Biederman also found that repeated viewing of an attractive image lessened both the rating of pleasure and the activity in the opioid-rich areas. In his article, he explains this familiar experience with a neural-network model termed “competitive learning.”

In competitive learning (also known as “Neural Darwinism”), the first presentation of an image activates many neurons, some strongly and a greater number only weakly.

With repetition of the image, the connections to the strongly activated neurons grow in strength. But the strongly activated neurons inhibit their weakly activated neighbors, causing a net reduction in activity. This reduction in activity, Biederman’s research shows, parallels the decline in the pleasure felt during repeated viewing.

“One advantage of competitive learning is that the inhibited neurons are now free to code for other stimulus patterns,” Biederman writes.

This preference for novel concepts also has evolutionary value, he added.

“The system is essentially designed to maximize the rate at which you acquire new but interpretable [understandable] information. Once you have acquired the information, you best spend your time learning something else.

“There’s this incredible selectivity that we show in real time. Without thinking about it, we pick out experiences that are richly interpretable but novel.”

The theory, while currently tested only in the visual system, likely applies to other senses, Biederman said.

Edward Vessel, who was Biederman’s graduate student at USC, is now a postdoctoral fellow at the Center for Neural Science at New York University. Vessel collaborated on the studies and co-authored the American Scientist article.

JUNE 20, 2006

There are two kinds of skills that define employees: the hard skills and the soft skills. The hard skills are the technical skills you learn at school such as programming, software engineering, software reliability, operating systems. The soft skills refer to everything else you’ll need to know about working in an organization. Both sets of skills are always important but early your career the hands on technical skills are a little more dominant. As your career advances the soft skills become more important. Senior people are always expected to be leaders, and to play a strategic role in the team, and those expectations set a higher emphasis on soft skills. Both hard and soft skills are needed at every level of your career but the balance changes over time.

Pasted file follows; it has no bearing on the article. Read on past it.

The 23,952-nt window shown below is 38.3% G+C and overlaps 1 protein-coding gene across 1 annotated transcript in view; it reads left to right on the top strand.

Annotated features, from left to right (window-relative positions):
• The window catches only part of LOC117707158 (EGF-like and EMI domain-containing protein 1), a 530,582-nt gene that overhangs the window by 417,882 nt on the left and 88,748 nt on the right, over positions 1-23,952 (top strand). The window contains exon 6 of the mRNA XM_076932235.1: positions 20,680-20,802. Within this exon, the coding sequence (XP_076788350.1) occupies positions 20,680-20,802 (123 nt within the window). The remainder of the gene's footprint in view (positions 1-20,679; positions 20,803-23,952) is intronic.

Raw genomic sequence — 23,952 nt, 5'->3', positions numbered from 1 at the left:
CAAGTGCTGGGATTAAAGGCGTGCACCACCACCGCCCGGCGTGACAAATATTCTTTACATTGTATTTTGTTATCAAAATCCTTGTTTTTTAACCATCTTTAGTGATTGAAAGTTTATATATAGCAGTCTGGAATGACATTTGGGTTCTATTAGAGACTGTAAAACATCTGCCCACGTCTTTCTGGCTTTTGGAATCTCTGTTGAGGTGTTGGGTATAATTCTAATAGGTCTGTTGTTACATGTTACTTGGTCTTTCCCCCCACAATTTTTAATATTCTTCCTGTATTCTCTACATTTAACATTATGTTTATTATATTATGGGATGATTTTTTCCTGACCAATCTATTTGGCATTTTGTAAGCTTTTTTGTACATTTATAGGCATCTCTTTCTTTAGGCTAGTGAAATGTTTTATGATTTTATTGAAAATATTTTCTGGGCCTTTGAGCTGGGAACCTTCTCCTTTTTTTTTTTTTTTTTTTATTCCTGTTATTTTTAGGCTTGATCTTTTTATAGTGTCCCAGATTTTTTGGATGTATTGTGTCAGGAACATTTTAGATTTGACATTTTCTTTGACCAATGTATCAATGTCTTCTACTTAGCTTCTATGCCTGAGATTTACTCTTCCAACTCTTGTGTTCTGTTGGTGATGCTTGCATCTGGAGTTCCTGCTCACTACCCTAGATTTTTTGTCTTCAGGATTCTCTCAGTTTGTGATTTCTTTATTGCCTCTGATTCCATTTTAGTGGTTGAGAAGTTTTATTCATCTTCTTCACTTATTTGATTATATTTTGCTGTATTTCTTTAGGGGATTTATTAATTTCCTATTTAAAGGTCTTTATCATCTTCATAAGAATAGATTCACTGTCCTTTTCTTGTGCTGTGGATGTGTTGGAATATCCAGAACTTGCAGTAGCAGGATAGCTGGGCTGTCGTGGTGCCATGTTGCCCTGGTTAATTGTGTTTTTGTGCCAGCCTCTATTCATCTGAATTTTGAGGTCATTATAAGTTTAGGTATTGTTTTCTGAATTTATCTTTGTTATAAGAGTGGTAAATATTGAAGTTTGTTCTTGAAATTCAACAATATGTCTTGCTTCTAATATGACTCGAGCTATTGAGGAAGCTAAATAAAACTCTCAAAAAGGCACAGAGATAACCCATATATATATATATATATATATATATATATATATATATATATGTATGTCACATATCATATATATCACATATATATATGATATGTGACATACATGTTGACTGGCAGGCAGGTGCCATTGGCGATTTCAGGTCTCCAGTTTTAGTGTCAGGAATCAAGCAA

Hard and soft skills

During the first 5 years of a career the challenge is typically on developing soft skills, because the nature of our work during that time forces technical skills upon us. After 10 years in the business the converse is true. Soft skills are thrust upon us by virtue of the situations we are put in and the roles we play, and most people
find that staying current in their technical skills remains the hardest challenge. Wherever you find yourself in the path of your career, you will get a head start by sensitizing yourself to the need to develop yourself in both dimensions and finding time to make that happen. Most people develop skills “on the job”, which means they wait for the job circumstances to present a need for them to grow in some aspect of their skill set (soft or hard) and develop the skills at that time. That’s the default strategy that most people use, and it’s a poor one.